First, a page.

|The Human Voice|
|Written by||Jean Cocteau|
The Human Voice (French: La Voix humaine) is a monodrama first staged at the Comédie-Française in 1930, written two years earlier by Jean Cocteau. It is set in Paris, where a still-quite-young woman is on the phone with her lover of the last five years. He is to marry another woman the next day, which causes her to despair. The monologue triggers the woman's crippling depression.
In 1948, Roberto Rossellini directed the film version of the play, an anthology film L'Amore which had two segments, "Il Miracolo" and "Una Voce Umana", the latter based on Cocteau's play. In 1958 Francis Poulenc composed an opera to Cocteau's text. Cocteau loved it: "Mon cher Francis, tu as fixé, une fois pour toutes, la façon de dire mon texte (My dear Francis: you have worked out, once and for all, how to speak what I have written)". On May 4, 1967, the final installment of the television series ABC Stage 67 was a production of the play, starring Ingrid Bergman, who produced a commercial recording of it. There was also a 1998 BBC Radio production by Robin Rimbaud.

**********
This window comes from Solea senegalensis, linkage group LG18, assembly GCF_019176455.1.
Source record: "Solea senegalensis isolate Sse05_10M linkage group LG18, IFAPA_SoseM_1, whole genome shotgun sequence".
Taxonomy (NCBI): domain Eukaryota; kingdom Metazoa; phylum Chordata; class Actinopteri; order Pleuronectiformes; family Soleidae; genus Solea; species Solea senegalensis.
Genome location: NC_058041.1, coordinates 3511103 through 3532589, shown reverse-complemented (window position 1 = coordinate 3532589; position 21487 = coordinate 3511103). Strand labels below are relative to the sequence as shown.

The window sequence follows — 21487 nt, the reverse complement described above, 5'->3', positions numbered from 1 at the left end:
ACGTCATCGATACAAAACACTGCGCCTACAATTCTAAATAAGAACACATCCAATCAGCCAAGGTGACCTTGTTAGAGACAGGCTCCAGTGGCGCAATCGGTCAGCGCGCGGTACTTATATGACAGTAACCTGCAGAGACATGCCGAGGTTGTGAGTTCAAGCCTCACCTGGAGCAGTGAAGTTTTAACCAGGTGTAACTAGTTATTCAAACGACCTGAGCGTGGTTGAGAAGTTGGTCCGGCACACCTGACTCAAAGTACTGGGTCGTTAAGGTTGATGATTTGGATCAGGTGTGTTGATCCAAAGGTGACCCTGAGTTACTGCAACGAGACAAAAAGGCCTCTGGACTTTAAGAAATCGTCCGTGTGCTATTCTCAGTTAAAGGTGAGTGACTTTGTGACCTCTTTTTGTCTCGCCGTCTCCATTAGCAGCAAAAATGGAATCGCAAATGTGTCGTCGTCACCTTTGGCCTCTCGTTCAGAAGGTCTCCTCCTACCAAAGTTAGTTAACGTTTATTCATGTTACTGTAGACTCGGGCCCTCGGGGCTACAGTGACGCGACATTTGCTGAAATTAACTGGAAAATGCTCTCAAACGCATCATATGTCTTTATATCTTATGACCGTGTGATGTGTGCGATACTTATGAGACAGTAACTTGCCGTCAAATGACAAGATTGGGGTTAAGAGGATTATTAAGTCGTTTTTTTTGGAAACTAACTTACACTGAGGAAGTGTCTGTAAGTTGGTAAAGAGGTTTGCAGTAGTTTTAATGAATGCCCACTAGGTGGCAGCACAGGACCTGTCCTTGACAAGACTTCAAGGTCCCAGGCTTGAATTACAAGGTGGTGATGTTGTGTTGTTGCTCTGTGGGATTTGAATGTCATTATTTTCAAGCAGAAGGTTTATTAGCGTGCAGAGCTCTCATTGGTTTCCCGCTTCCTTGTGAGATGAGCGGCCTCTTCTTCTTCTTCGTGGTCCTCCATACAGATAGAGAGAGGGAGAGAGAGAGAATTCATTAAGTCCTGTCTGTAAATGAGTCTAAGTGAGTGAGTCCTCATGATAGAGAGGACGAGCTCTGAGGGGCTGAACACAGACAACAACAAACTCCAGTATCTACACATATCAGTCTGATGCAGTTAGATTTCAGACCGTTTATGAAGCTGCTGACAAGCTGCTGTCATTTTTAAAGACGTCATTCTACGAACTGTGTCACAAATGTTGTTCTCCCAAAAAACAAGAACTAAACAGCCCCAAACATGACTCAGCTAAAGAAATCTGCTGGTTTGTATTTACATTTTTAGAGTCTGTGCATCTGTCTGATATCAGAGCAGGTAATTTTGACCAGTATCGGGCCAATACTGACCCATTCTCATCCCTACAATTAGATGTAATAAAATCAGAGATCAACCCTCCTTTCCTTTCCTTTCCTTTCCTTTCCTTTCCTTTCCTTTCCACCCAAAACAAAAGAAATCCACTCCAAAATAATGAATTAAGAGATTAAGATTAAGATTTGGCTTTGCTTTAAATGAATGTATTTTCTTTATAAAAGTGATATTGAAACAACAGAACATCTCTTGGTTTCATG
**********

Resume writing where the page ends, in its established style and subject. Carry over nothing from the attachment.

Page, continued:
- Corliss, Richard (April 25, 2014). "REVIEW: Locke: Trapped in a Car, and Tom Hardy's the Driver". Time.
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